The Mahabharata Home
Vaisampayana said,--"During the course of this gambling, certain to bring about utter ruin (on Yudhishthira), Vidura, that dispeller of all doubts, (addressing Dhritarashtra) said, 'O great king, O thou of the Bharata race, attend to what I say, although my words may not be agreeable to thee, like medicine to one that is ill and about to breathe his last. When this Duryodhana of sinful mind had, immediately after his birth, cried discordantly like a jackal, it was well known that he had been ordained to bring about the destruction of the Bharata race. Know, O king, that he will be the cause of death of ye all. A jackal is living in thy house, O king, in the form of Duryodhana. Thou knowest it not in consequence of thy folly. Listen now to the words of the Poet (Sukra) which I will quote. They that collect honey (in mountains), having received what they seek, do not notice that they are about to fall. Ascending dangerous heights, abstracted in the pursuit of what they seek, they fall down and meet with destruction. This Duryodhana also, maddened with the play at dice, like the collector of honey, abstracted in what he seeketh, marketh not the consequences. Making enemies of these great warriors, he beholdeth not the fall that is before him. It is known to thee, O thou of great wisdom, that amongst the Bhojas, they abandoned, for the good of the citizens a son that was unworthy of their race. The Andhakas, the Yadavas, and the Bhojas uniting together, abandoned Kansa. And afterwards, when at the
command of the whole tribe, the same Kansa had been slain by Krishna that slayer of foes, all the men of the tribe became exceedingly happy for a hundred years. So at thy command, let Arjuna slay this Suyodhana. And in consequence of the slaying of this wretch, let the Kurus be glad and pass their days in happiness. In exchange of a crow, O great king, buy these peacocks--the Pandavas; and in exchange of a jackal, buy these tigers. For the sake of a family a member may be sacrificed; for the sake of a village a family may be sacrificed, for the sake of a province a village may be sacrificed and for the sake of one's own soul the whole earth may be sacrificed. Even this was what the omniscient Kavya himself, acquainted with the thoughts of every creature, and a source of terror unto all foes, said unto the great Asuras to induce them to abandon Jambha at the moment of his birth. It is said that a certain king, having caused a number of wild birds that vomited gold to take up their quarters in his own house, afterwards killed them from temptation. O slayer of foes, blinded by temptation and the desire of enjoyment, for the sake of gold, the king destroyed at the same time both his present and future gains. Therefore, O king, prosecute not the Pandavas from desire of profit, even like the king in story. For then, blinded by folly thou wilt have to repent afterwards, even like the person that killed the birds. Like a flower-seller that plucketh (many flowers) in the garden from trees that he cherisheth with affection from day to day, continue, O Bharata, to pluck flowers day by day from the Pandavas. Do not scorch them to their roots like a fire-producing breeze that reduceth everything to black charcoal. Go not, O king, unto the region of Yama, with thy sons and troops, for who is there that is capable of fighting with the sons of Pritha, together? Not to speak of others, is the chief of the celestials at the head of the celestials themselves, capable of doing so?"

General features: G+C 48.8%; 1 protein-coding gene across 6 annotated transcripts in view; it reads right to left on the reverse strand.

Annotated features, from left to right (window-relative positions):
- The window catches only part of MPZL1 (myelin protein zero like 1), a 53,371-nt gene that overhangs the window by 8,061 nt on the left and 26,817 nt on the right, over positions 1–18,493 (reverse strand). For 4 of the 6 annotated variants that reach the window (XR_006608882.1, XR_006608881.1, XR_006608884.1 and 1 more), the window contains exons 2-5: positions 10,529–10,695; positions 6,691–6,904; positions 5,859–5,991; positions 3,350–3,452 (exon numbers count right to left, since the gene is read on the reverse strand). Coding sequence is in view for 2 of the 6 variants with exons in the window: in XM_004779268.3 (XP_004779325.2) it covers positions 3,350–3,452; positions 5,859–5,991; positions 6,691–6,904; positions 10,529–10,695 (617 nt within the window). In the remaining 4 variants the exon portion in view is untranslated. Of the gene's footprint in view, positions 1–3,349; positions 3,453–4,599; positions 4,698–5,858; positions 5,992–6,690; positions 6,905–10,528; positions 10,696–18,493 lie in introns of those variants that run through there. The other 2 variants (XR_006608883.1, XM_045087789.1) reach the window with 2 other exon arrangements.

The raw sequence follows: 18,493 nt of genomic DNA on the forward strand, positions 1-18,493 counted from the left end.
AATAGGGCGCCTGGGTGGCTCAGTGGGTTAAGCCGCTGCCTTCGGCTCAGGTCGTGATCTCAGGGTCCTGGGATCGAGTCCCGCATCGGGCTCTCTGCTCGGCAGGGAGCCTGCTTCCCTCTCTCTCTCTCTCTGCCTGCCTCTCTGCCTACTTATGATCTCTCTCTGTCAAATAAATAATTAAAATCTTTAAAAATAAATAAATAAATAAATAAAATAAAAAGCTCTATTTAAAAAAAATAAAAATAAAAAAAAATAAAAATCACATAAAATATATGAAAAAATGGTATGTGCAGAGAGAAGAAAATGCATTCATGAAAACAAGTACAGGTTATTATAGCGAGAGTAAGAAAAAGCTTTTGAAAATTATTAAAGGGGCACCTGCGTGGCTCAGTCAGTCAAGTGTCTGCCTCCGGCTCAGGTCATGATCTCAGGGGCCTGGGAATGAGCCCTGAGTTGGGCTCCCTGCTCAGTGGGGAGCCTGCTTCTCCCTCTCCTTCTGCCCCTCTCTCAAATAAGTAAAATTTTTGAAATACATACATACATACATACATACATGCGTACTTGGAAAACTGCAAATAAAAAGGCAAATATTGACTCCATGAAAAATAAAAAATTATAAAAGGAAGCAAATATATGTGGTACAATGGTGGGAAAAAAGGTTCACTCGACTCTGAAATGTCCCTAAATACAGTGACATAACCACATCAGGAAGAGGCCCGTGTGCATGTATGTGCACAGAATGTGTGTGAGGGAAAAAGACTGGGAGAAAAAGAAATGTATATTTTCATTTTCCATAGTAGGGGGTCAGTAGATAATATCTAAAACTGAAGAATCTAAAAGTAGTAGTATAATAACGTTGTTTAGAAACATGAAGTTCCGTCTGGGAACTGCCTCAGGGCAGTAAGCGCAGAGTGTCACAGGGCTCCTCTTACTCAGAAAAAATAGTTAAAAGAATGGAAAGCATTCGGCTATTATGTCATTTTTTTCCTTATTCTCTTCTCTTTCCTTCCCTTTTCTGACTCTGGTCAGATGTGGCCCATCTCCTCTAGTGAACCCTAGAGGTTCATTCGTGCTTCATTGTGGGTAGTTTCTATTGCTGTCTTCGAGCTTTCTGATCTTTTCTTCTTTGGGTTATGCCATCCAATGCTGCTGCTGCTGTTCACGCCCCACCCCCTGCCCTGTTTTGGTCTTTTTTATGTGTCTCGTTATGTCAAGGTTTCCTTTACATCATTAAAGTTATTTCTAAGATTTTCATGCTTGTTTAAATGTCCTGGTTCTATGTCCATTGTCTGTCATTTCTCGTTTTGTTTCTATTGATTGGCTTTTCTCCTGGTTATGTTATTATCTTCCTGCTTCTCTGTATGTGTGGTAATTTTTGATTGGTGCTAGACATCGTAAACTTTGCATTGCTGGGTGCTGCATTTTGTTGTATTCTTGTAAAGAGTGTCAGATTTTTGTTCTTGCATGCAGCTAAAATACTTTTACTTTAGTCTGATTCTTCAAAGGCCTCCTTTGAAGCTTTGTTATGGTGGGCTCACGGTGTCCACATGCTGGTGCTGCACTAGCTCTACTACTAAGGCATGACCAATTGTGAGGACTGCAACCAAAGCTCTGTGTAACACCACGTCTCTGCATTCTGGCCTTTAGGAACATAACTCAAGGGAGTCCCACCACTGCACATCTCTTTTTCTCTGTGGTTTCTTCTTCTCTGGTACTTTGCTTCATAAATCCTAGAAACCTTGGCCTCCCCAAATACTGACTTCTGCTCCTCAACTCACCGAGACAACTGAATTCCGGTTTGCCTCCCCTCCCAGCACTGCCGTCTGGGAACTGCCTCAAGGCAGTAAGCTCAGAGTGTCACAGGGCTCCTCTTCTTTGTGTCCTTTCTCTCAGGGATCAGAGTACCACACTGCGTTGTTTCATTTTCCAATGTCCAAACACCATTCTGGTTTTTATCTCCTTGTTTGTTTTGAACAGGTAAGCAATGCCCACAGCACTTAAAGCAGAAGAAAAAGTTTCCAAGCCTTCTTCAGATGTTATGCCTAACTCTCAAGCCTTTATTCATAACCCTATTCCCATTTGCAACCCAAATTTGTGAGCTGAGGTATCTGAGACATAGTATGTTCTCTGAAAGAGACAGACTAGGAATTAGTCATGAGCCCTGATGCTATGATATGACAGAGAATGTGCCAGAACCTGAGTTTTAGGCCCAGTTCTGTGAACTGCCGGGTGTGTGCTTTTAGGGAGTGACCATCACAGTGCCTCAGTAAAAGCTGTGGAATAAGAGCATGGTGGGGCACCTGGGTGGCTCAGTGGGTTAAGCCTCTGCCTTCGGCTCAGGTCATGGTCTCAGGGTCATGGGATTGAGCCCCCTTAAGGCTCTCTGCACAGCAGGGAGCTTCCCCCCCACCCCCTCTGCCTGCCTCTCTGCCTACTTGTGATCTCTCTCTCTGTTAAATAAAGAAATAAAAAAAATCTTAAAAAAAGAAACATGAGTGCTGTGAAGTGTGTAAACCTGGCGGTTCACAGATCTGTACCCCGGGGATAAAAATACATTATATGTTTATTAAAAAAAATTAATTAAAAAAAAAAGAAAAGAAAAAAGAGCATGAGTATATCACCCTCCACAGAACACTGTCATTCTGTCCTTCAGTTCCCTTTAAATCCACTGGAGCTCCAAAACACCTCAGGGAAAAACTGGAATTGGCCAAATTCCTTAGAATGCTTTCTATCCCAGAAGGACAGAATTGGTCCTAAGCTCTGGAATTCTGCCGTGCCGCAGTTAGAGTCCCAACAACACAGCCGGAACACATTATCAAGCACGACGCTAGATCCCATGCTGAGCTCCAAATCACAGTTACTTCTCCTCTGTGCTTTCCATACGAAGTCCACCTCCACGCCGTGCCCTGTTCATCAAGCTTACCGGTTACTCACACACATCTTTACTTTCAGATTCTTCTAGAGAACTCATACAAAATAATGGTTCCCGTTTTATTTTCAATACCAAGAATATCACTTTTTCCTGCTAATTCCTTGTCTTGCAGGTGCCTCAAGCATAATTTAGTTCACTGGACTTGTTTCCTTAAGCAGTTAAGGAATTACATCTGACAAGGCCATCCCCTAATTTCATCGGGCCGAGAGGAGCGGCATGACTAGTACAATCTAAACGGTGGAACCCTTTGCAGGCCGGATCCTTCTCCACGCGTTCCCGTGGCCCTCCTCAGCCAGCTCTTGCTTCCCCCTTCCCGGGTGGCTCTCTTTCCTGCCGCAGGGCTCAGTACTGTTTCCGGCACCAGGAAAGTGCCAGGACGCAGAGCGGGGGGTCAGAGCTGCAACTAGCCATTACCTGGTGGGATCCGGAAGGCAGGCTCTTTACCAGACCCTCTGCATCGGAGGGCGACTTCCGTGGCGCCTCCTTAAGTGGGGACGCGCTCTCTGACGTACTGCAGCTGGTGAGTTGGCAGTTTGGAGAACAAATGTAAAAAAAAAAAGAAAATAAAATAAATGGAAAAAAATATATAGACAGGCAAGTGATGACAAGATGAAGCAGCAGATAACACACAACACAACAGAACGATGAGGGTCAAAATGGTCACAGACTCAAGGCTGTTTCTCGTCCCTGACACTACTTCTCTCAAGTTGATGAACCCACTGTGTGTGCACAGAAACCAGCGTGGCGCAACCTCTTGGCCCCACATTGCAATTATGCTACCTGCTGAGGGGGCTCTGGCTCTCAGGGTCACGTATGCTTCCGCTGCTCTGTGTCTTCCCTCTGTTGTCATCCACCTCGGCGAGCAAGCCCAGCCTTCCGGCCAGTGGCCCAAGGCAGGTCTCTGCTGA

Next: Section LXII